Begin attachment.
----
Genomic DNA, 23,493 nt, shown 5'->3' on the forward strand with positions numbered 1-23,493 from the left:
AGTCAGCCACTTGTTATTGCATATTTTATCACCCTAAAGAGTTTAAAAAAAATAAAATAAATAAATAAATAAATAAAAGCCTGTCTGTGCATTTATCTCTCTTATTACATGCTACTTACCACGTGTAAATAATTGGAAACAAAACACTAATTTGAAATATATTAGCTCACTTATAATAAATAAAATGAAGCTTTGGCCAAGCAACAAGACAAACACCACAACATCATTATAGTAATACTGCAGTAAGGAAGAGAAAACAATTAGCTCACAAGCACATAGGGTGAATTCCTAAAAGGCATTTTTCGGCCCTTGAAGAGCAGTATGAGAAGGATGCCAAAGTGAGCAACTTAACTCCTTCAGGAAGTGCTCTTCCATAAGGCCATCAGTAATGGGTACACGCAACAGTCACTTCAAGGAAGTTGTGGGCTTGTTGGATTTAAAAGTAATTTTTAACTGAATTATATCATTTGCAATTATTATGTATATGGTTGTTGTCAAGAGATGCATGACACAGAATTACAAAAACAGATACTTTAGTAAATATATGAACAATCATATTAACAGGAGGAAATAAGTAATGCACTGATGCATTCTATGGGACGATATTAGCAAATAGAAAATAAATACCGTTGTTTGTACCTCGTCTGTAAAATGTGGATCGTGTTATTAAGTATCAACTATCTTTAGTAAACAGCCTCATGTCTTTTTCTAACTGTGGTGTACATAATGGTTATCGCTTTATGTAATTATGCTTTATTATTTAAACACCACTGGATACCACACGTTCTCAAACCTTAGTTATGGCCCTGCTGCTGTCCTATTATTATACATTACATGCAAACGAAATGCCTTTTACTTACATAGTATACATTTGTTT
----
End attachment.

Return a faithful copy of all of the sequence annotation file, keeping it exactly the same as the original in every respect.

Genomic DNA, 23,493 nt, shown 5'->3' on the forward strand with positions numbered 1-23,493 from the left:
AGTCAGCCACTTGTTATTGCATATTTTATCACCCTAAAGAGTTTAAAAAAAATAAAATAAATAAATAAATAAATAAAAGCCTGTCTGTGCATTTATCTCTCTTATTACATGCTACTTACCACGTGTAAATAATTGGAAACAAAACACTAATTTGAAATATATTAGCTCACTTATAATAAATAAAATGAAGCTTTGGCCAAGCAACAAGACAAACACCACAACATCATTATAGTAATACTGCAGTAAGGAAGAGAAAACAATTAGCTCACAAGCACATAGGGTGAATTCCTAAAAGGCATTTTTCGGCCCTTGAAGAGCAGTATGAGAAGGATGCCAAAGTGAGCAACTTAACTCCTTCAGGAAGTGCTCTTCCATAAGGCCATCAGTAATGGGTACACGCAACAGTCACTTCAAGGAAGTTGTGGGCTTGTTGGATTTAAAAGTAATTTTTAACTGAATTATATCATTTGCAATTATTATGTATATGGTTGTTGTCAAGAGATGCATGACACAGAATTACAAAAACAGATACTTTAGTAAATATATGAACAATCATATTAACAGGAGGAAATAAGTAATGCACTGATGCATTCTATGGGACGATATTAGCAAATAGAAAATAAATACCGTTGTTTGTACCTCGTCTGTAAAATGTGGATCGTGTTATTAAGTATCAACTATCTTTAGTAAACAGCCTCATGTCTTTTTCTAACTGTGGTGTACATAATGGTTATCGCTTTATGTAATTATGCTTTATTATTTAAACACCACTGGATACCACACGTTCTCAAACCTTAGTTATGGCCCTGCTGCTGTCCTATTATTATACATTACATGCAAACGAAATGCCTTTTACTTACATAGTATACATTTGTTT